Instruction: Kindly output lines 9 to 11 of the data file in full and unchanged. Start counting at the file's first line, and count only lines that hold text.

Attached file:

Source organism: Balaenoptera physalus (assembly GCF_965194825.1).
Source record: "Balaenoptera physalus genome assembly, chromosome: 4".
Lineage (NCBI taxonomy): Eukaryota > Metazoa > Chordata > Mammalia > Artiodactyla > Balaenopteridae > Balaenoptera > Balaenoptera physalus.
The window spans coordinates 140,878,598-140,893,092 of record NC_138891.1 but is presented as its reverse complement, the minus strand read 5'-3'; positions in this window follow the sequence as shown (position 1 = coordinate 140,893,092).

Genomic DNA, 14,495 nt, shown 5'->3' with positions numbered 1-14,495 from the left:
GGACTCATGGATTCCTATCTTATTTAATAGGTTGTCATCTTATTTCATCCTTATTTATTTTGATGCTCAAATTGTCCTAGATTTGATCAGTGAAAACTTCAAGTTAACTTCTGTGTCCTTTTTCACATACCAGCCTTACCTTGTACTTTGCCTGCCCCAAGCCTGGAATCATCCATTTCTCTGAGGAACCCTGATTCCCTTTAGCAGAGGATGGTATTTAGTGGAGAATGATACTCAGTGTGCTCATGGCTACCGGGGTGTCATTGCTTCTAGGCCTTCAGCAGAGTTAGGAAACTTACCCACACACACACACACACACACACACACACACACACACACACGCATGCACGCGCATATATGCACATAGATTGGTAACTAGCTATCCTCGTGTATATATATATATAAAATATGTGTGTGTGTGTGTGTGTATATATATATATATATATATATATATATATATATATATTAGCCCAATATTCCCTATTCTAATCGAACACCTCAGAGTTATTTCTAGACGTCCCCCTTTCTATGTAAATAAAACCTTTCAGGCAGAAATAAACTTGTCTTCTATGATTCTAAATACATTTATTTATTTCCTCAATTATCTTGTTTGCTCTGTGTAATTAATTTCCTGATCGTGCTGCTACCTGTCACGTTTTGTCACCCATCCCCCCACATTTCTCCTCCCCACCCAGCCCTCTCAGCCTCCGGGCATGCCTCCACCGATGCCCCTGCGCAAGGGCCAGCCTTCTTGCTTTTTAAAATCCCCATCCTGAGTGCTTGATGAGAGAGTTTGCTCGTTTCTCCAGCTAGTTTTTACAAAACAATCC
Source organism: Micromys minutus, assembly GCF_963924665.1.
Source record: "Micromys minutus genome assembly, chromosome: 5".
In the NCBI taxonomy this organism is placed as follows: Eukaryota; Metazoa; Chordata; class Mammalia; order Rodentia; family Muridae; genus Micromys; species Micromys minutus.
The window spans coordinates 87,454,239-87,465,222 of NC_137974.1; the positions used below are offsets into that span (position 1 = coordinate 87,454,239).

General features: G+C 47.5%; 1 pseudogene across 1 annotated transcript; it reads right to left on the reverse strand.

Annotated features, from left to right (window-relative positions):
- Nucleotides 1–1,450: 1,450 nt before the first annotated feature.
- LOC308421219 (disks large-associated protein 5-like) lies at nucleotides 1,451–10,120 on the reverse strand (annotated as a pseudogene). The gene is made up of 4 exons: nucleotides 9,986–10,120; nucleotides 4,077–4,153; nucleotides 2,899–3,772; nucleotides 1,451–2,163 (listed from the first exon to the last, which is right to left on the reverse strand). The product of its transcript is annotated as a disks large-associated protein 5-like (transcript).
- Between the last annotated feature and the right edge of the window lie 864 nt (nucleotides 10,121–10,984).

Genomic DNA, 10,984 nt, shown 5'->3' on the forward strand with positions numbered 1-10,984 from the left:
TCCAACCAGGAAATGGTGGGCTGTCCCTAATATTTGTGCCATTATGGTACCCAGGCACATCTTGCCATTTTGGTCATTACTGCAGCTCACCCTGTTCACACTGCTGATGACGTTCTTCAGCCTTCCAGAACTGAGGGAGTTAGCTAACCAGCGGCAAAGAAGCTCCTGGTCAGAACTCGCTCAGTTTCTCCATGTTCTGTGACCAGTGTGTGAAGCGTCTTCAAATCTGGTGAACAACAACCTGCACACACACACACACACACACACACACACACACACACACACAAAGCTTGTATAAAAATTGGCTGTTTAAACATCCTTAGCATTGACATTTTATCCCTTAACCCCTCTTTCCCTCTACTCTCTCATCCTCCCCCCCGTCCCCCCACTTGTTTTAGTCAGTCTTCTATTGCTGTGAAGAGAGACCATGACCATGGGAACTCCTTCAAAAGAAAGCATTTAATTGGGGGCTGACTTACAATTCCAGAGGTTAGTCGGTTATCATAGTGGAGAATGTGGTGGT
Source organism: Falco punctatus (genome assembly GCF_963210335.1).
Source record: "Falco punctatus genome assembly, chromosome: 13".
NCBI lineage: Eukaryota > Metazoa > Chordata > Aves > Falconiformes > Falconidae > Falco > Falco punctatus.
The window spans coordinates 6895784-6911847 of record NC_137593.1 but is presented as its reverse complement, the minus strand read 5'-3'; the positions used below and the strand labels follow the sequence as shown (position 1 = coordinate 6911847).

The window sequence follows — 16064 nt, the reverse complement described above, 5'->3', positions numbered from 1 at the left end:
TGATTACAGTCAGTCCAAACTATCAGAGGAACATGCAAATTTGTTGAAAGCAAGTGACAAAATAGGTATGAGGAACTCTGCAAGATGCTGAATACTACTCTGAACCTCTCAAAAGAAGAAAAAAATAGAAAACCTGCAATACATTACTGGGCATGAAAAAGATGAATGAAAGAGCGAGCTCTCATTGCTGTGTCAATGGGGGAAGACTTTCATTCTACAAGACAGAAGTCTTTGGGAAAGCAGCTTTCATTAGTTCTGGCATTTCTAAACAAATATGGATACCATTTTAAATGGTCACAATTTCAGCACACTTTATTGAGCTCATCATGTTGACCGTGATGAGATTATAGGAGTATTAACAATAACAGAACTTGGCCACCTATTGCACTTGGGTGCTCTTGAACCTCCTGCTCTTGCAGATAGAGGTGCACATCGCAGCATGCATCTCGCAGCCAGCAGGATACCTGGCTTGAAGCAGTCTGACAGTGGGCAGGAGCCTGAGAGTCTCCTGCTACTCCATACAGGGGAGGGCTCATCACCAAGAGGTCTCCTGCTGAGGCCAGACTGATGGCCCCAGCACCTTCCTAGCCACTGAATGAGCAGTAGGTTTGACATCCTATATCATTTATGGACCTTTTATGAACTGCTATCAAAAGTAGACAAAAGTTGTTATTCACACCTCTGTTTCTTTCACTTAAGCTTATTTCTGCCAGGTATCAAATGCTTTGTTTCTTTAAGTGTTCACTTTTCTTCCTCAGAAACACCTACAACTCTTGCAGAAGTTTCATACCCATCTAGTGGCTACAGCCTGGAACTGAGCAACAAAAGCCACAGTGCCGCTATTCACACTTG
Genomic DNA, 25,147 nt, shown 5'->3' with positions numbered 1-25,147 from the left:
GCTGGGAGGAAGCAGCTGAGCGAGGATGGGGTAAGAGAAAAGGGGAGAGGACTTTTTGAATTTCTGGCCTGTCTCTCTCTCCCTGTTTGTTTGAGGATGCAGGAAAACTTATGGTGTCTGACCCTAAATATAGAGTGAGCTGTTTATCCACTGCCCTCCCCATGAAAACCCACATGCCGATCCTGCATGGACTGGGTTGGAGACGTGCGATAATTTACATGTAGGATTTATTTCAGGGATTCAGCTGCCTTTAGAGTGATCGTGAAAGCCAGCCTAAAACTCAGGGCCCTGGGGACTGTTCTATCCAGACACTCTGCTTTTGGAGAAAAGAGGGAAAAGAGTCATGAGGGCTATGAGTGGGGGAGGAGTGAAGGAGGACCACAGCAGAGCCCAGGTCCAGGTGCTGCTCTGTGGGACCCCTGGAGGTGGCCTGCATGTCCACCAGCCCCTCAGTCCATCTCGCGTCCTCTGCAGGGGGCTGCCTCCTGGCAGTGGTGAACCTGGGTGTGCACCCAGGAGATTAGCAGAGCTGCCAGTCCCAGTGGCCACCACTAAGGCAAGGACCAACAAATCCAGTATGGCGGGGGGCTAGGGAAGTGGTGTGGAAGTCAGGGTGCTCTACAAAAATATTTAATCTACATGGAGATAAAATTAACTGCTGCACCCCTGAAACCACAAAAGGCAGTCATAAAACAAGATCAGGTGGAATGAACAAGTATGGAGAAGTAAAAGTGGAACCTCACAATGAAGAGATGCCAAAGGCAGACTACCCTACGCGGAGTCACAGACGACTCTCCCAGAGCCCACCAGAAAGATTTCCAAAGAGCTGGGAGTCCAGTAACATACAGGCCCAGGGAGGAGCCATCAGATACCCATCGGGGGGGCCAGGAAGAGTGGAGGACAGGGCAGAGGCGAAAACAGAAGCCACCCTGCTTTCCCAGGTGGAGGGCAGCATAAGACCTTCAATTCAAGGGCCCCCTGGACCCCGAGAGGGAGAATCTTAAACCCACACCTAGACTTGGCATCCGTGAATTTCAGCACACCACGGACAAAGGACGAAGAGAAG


In the NCBI taxonomy this organism is placed as follows: Eukaryota; Metazoa; Chordata; class Mammalia; order Rodentia; family Muridae; genus Micromys; species Micromys minutus.
The window spans coordinates 87,454,239-87,465,222 of NC_137974.1; the positions used below are offsets into that span (position 1 = coordinate 87,454,239).

General features: G+C 47.5%; 1 pseudogene across 1 annotated transcript; it reads right to left on the reverse strand.